City councilors at the Sept. 18 meeting made final decisions on a couple of issues that require difficult balances between competing rights. Councilor Michael Cadigan's bill authorizing the city to purchase or condemn 56 mobile home lots at Del Rey Mobile Home Park passed unanimously. The bill, aimed at preserving affordable housing, will only go into effect if private negotiations fail.
Propaganda Wars--Five years ago, America experienced a disquieting amount of nationalistic fervor. There were flags on everything. People threw around patriotic rhetoric with abandon. Many were nauseated, but to most the propaganda was comforting.
Dateline: Nigeria--A murder suspect accused of killing his brother with an ax has offered a unique defense. The man, whose name was not released, told police that he actually killed a goat, which only later magically transformed into his brother’s corpse. The incident occurred on a farm in Isseluku village in southern Nigeria. “He said the goats were on his farm and he tried to chase them away. When one wouldn’t move, he attacked it with an ax. He said it then turned into his brother,” Police Commissioner Udom Ekpoudom told the Associated Press. Black magic is routinely offered as a defense in Nigeria. In 2001, eight people were burned to death after one person in their group was accused of making a bystander’s penis magically disappear.
Al Gore Meet Our God--Religious leaders in Albuquerque are joining forces with people of faith in over 4,000 congregations across the country to bring attention to the threat of global warming. This follows a growing national trend in which nondenominational, nonpartisan ministries work together to counter certain fundamentalist beliefs that the Earth is a no-deposit, no-return prospect that might as well be denuded of resources and trashed just prior to Armageddon. (In fact, these folks are convinced the sooner we destroy it, the sooner Jesus will get here. Don’t believe me? Check out raptureready.com or apocalypsesoon.org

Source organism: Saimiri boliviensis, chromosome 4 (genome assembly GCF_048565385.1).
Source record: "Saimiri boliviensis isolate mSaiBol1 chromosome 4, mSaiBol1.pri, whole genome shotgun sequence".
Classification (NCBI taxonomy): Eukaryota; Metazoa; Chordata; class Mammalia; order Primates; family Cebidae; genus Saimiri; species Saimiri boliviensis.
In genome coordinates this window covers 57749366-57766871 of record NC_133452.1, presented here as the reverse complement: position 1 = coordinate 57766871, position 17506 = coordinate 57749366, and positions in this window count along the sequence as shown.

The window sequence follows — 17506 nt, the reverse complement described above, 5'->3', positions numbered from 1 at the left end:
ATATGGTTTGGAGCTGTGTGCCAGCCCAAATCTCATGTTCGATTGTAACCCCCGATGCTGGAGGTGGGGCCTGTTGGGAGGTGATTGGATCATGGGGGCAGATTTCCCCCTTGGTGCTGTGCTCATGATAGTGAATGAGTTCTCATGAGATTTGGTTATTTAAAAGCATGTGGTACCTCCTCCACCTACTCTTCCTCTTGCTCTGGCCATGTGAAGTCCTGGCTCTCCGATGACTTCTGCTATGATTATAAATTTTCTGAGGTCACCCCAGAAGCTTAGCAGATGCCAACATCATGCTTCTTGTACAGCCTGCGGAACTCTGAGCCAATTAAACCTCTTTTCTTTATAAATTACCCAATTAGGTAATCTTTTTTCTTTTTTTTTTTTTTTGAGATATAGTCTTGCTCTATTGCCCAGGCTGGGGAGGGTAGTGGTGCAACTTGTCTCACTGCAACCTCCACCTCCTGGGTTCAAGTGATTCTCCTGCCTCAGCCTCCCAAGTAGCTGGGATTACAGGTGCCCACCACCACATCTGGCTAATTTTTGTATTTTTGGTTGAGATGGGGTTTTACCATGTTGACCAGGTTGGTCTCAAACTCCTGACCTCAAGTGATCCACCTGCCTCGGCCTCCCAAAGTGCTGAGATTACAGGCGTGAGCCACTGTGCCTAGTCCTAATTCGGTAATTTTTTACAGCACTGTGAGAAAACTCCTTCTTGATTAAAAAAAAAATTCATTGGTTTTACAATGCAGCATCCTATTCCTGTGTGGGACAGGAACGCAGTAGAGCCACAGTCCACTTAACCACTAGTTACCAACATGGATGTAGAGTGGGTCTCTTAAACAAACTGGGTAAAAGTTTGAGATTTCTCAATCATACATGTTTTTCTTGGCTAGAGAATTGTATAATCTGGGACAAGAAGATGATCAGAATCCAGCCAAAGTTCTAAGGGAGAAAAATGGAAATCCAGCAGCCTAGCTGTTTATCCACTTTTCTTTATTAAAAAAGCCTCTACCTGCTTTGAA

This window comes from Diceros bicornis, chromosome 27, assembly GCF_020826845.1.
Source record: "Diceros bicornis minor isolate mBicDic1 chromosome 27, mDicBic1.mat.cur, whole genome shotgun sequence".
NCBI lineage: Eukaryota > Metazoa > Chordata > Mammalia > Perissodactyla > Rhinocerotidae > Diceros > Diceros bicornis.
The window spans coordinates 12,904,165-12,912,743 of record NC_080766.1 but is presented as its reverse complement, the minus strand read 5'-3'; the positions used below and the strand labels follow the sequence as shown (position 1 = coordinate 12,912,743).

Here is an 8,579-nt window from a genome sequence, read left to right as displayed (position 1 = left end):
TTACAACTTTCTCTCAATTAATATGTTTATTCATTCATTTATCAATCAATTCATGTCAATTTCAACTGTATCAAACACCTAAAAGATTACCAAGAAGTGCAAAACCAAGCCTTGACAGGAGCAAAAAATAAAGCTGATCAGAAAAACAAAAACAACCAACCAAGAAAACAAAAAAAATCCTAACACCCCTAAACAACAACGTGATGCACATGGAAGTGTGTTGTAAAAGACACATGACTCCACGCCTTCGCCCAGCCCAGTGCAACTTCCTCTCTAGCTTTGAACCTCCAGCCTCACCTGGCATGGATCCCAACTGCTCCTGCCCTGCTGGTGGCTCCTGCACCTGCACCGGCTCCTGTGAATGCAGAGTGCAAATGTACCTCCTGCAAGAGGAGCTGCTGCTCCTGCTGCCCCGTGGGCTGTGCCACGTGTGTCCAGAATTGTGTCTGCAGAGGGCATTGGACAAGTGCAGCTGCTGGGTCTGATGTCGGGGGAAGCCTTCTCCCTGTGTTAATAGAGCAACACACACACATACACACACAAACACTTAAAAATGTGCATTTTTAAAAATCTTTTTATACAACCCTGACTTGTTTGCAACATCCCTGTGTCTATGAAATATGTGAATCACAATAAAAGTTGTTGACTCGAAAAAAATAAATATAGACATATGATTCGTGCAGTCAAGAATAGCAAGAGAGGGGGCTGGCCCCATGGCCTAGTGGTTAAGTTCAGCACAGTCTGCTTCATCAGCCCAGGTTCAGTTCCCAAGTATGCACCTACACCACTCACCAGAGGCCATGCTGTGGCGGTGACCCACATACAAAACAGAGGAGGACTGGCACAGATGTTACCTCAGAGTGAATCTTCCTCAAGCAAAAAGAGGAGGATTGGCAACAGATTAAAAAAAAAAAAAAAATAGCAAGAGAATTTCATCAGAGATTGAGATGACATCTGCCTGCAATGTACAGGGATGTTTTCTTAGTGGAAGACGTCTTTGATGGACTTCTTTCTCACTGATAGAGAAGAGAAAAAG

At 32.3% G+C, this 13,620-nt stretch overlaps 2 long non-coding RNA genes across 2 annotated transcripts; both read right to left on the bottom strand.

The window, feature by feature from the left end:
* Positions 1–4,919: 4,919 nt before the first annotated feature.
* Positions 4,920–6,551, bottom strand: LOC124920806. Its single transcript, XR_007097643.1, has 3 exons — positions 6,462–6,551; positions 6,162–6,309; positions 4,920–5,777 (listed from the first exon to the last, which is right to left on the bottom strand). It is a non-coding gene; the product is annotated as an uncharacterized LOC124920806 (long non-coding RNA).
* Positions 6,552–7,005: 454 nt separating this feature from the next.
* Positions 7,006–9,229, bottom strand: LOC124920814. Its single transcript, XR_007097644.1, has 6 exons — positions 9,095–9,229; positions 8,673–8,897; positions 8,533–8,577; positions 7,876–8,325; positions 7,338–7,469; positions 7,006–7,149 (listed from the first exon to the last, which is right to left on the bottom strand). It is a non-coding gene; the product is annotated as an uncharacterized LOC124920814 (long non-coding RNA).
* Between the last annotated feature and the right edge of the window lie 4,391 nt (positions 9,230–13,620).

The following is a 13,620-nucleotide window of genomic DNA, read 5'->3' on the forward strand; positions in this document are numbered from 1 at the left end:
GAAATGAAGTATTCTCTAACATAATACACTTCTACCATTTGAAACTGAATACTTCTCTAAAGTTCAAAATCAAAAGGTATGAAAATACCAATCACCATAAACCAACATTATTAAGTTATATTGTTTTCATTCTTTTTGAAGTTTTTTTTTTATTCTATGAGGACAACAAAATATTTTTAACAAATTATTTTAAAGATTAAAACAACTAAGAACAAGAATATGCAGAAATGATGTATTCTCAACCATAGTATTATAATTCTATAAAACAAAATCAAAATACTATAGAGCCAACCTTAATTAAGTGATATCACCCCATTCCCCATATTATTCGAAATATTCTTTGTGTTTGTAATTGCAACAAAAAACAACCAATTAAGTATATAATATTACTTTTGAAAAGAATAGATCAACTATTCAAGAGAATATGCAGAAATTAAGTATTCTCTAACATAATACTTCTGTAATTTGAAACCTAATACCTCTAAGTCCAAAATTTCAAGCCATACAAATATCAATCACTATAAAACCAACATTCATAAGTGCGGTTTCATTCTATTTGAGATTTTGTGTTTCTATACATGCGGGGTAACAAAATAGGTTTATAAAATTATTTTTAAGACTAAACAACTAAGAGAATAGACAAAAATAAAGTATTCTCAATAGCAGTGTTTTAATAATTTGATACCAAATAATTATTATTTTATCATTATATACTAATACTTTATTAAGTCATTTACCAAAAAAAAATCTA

Stayin' Alive--State Fair season is officially over, but the honors bestowed upon this year's homegrown competitors will live on, at the very least, until next September. In the midst of bake-offs and livestock auctions, the New Mexico Music Commission helped reaffirm music's rightful place as a state treasure with the Fair’s second annual talent showcase
This concert poster was designed, screen printed (on Ingres-style paper!) and hand-delivered by Heath Dauberman at the Little Kiss Records print shop. You can see the band he drums for (Inner Parlors) open for The Drams (ex-Slobberbone), this Wednesday, Oct. 4, at the Launchpad. Cost is $7. We should all aspire to be more like Heath. (LM)
Desire Caught by the Tail—Have you ever heard of Pablo Picasso, the famous playwright? Yeah. Me neither. That's because almost no one knows that Picasso toyed with literature as well as visual art. His best known play, Desire Caught by the Tail, was scribed in 1942 in Paris during the Nazi occupation. Its first performance was directed by Albert Camus in a salon in front of a handful of literary stars like Jean-Paul Sartre, Simon de Beauvoir, Michel Leiris and Raymond Queneau.
The Perfect Margarita, Only 300 Years in the Making—When was the last time you had a nice, frosty margarita on an Old Town patio? Here's a hint: You probably haven't. Not you, not I and not the tens of thousands of visitors who pass through the city's historic center each year have had one of those in recent memory. This is because, for a long, dry spell, some ancient liquor regulations have made open-air alcohol consumption in Old Town illegal. And they're not talking about walking the streets with an open can of Old Gold either. No, what's at stake is something as simple as dinner and a bottle of Negro Modelo on the patio of a restaurant that already—and legally--holds a liquor license. Inside's fine for drinking, say the laws, but if you're enjoying your fajitas on one of the many lovely patios found throughout Old Town, you're out of luck.